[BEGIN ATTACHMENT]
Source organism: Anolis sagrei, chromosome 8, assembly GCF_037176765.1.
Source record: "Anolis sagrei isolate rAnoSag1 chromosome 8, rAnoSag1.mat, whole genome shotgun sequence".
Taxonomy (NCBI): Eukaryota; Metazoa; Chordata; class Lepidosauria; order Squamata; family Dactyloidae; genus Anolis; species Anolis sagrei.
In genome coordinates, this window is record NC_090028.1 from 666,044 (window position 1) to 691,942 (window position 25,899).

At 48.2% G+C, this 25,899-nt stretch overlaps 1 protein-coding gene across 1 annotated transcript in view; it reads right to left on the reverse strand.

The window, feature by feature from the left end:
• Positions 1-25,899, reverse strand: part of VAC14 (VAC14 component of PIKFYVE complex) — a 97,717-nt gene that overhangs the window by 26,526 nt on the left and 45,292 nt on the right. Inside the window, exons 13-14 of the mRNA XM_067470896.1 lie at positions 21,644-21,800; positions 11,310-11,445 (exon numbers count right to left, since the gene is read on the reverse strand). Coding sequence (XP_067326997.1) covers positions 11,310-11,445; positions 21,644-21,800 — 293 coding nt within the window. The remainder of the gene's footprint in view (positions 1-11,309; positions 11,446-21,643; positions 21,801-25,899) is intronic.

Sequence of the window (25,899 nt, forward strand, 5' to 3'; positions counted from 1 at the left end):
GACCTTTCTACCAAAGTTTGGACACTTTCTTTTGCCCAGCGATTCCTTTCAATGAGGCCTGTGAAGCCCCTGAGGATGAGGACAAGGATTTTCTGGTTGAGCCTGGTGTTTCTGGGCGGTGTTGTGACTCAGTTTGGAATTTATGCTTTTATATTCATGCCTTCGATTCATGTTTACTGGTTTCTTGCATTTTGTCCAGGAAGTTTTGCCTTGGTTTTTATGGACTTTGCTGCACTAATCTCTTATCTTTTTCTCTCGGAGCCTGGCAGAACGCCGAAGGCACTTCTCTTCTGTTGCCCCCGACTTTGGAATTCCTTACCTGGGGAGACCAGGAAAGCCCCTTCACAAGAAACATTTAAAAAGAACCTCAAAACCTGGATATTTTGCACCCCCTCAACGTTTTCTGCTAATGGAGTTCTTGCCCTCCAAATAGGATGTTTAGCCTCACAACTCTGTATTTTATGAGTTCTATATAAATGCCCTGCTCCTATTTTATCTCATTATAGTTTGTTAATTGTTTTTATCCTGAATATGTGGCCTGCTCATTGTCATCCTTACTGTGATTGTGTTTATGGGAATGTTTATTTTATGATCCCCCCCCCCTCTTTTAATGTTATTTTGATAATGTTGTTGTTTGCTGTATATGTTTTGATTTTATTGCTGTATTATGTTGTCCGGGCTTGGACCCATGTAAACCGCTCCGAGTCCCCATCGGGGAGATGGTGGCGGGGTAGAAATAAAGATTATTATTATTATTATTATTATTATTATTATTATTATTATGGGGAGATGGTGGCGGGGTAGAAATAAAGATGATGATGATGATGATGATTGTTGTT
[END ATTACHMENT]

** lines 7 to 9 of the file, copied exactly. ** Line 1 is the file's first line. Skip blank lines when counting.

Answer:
• Positions 1-25,899, reverse strand: part of VAC14 (VAC14 component of PIKFYVE complex) — a 97,717-nt gene that overhangs the window by 26,526 nt on the left and 45,292 nt on the right. Inside the window, exons 13-14 of the mRNA XM_067470896.1 lie at positions 21,644-21,800; positions 11,310-11,445 (exon numbers count right to left, since the gene is read on the reverse strand). Coding sequence (XP_067326997.1) covers positions 11,310-11,445; positions 21,644-21,800 — 293 coding nt within the window. The remainder of the gene's footprint in view (positions 1-11,309; positions 11,446-21,643; positions 21,801-25,899) is intronic.

Sequence of the window (25,899 nt, forward strand, 5' to 3'; positions counted from 1 at the left end):
GACCTTTCTACCAAAGTTTGGACACTTTCTTTTGCCCAGCGATTCCTTTCAATGAGGCCTGTGAAGCCCCTGAGGATGAGGACAAGGATTTTCTGGTTGAGCCTGGTGTTTCTGGGCGGTGTTGTGACTCAGTTTGGAATTTATGCTTTTATATTCATGCCTTCGATTCATGTTTACTGGTTTCTTGCATTTTGTCCAGGAAGTTTTGCCTTGGTTTTTATGGACTTTGCTGCACTAATCTCTTATCTTTTTCTCTCGGAGCCTGGCAGAACGCCGAAGGCACTTCTCTTCTGTTGCCCCCGACTTTGGAATTCCTTACCTGGGGAGACCAGGAAAGCCCCTTCACAAGAAACATTTAAAAAGAACCTCAAAACCTGGATATTTTGCACCCCCTCAACGTTTTCTGCTAATGGAGTTCTTGCCCTCCAAATAGGATGTTTAGCCTCACAACTCTGTATTTTATGAGTTCTATATAAATGCCCTGCTCCTATTTTATCTCATTATAGTTTGTTAATTGTTTTTATCCTGAATATGTGGCCTGCTCATTGTCATCCTTACTGTGATTGTGTTTATGGGAATGTTTATTTTATGATCCCCCCCCCCTCTTTTAATGTTATTTTGATAATGTTGTTGTTTGCTGTATATGTTTTGATTTTATTGCTGTATTATGTTGTCCGGGCTTGGACCCATGTAAACCGCTCCGAGTCCCCATCGGGGAGATGGTGGCGGGGTAGAAATAAAGATTATTATTATTATTATTATTATTATTATTATTATTATTATGGGGAGATGGTGGCGGGGTAGAAATAAAGATGATGATGATGATGATGATTGTTGTT